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Old 30-06-2010, 18:23   #1
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Grey or Red Tubes ?

Looking at replacing RIB tubes on our Zodiac. I like the red color for visability but wonder if color will be hotter? Anybody have any thoughts about color choice.
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Old 30-06-2010, 18:39   #2
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Either way… to increase dramatically the lifespan of the tube you should consider a canvas cover to protect it.

Our cover which is attached with Velcro is dark but has never been a heat issue... so you could easily make a red cover
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Old 30-06-2010, 19:46   #3
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How and where did you use velcro for attachment points?
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Old 30-06-2010, 20:10   #4
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You just glue a constant line of one side of the Velcro to the tubes (usually just above the tubes rub rail and on the inside half way down and around the handle cutouts)

Then sew the other side to the Sunbrella cover for a tight and attractive fit.

It also protects from chafe but mostly from the sunís harmful rays

Sorry I donít have better shots but it is wise to also sew in an edge to the canvas as the second photo shows as you can see it gets a lot of abuse and is easily repaired. (which we did after that trip)


Making a zippered bow cover to shade the gas tank works well as a tidy protected storage area for our beach bags etc..
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Old 30-06-2010, 20:16   #5
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Thanks for a great idea.
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Old 30-06-2010, 20:34   #6
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Velco breaks down in 2 ways. UV does a job on the hooks and repeated seperation "un-loops" the loops. Chaps for inflatables also use shock cord (which also breaks down) or simple draw strings. Sitting on dark colors that have been out in the sun can be more painful than sitting on light colors.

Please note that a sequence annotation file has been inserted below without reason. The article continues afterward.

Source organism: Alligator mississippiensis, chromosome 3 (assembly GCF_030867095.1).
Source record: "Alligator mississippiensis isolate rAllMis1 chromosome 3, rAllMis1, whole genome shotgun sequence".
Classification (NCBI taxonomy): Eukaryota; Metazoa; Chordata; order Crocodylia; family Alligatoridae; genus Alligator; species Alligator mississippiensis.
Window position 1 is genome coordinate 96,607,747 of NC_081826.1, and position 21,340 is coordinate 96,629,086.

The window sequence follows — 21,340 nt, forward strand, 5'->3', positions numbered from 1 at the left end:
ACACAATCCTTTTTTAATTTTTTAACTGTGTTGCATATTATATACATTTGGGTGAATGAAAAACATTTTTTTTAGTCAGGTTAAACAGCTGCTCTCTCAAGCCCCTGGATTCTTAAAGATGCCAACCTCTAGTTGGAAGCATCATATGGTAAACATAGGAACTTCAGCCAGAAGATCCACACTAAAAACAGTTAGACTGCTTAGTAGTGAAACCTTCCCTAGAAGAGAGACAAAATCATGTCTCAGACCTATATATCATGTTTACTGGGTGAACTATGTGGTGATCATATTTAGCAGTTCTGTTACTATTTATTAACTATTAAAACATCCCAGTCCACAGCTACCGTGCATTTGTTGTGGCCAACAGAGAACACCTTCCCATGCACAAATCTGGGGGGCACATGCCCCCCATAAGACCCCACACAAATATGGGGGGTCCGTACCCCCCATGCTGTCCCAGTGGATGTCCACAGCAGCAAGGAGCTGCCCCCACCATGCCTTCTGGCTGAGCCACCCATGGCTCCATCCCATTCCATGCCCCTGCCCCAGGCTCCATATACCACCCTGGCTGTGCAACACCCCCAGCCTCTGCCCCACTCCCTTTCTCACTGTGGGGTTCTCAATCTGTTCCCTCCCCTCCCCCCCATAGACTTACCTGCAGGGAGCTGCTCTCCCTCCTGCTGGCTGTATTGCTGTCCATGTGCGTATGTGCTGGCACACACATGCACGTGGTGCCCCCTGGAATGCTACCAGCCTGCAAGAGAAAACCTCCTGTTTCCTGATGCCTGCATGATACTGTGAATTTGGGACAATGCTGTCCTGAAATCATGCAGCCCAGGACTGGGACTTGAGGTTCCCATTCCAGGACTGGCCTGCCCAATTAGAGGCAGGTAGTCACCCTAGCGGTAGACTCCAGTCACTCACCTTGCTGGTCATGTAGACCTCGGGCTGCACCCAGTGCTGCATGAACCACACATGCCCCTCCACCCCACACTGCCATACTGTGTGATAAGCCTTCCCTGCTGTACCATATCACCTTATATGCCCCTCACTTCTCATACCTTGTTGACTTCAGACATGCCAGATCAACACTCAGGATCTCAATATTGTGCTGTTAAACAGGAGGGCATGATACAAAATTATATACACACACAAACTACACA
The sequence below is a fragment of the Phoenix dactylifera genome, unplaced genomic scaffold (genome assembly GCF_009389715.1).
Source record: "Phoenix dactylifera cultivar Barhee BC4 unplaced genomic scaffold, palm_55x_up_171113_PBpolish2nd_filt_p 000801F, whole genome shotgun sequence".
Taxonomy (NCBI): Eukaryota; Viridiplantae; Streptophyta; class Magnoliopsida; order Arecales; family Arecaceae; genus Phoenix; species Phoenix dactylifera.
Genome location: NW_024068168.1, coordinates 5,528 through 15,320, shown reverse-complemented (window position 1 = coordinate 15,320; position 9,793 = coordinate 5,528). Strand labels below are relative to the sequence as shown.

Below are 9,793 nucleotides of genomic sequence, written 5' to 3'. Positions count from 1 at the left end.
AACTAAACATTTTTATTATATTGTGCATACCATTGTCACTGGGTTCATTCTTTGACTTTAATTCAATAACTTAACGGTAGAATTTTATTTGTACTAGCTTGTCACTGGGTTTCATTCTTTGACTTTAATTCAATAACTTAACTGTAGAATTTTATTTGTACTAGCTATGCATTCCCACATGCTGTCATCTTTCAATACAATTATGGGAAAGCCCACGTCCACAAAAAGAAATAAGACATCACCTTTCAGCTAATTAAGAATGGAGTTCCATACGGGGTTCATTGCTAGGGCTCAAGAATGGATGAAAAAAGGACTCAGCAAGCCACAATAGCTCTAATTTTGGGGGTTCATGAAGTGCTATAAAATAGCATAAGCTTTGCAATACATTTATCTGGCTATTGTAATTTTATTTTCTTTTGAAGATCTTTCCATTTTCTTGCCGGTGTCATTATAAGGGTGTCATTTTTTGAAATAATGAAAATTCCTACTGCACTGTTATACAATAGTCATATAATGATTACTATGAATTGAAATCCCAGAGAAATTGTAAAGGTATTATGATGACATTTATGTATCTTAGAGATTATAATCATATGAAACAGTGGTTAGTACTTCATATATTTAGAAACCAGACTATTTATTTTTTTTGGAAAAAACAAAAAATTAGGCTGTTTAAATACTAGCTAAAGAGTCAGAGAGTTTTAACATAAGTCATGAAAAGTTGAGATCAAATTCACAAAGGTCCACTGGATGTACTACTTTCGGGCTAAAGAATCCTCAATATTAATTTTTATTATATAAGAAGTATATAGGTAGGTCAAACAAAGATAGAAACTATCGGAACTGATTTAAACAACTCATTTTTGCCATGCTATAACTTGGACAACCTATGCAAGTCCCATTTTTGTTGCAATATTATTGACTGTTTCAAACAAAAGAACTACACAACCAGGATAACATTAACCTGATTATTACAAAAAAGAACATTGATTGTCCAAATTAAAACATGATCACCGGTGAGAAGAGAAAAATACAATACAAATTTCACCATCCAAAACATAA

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Old 30-06-2010, 20:46   #7
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Good Point Mingat but the Velcro is under the cover and not subject to UV exposure.

Also the cover comes off about once a year for full wash and minor repairs and after 10 years still on the original set of Velcro.

Dark is always warmer to the touch and to guide the OP mine is dark blue, but it has never felt uncomfortable even in the noon day sunÖ.

BTW when not in use... the whole tender is covered which helps to preserve the tubes and also it's running cover
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Old 30-06-2010, 21:18   #8
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I spent a while working for my friend in his canvas shop. I can say that there are plenty of good uses for velcro and depending upon conditions, it's can be a Godsend.

I think really a great deal depends on where you're boating as far as this conversation goes. In the Sea of Cortez, I'd recommend as light reflecting as you can get, and minimal velcro. Just the heat would cause the glue on the velcro glued to the tubes to be a problem.

Getting 10 years out of yours says quite a lot. 4-5 years in So Cal sun will break down the thread used to sew it all together. Restitch it and go another 4-5 years and the canvas should be about toast. But I'm talking about 24/7 exposure.

All dingy chaps are a pain in my book. But if your need them, you need them. Just do what works for you.

I personally have spent way too much money on what I thought I need because other people had one, so I must need one.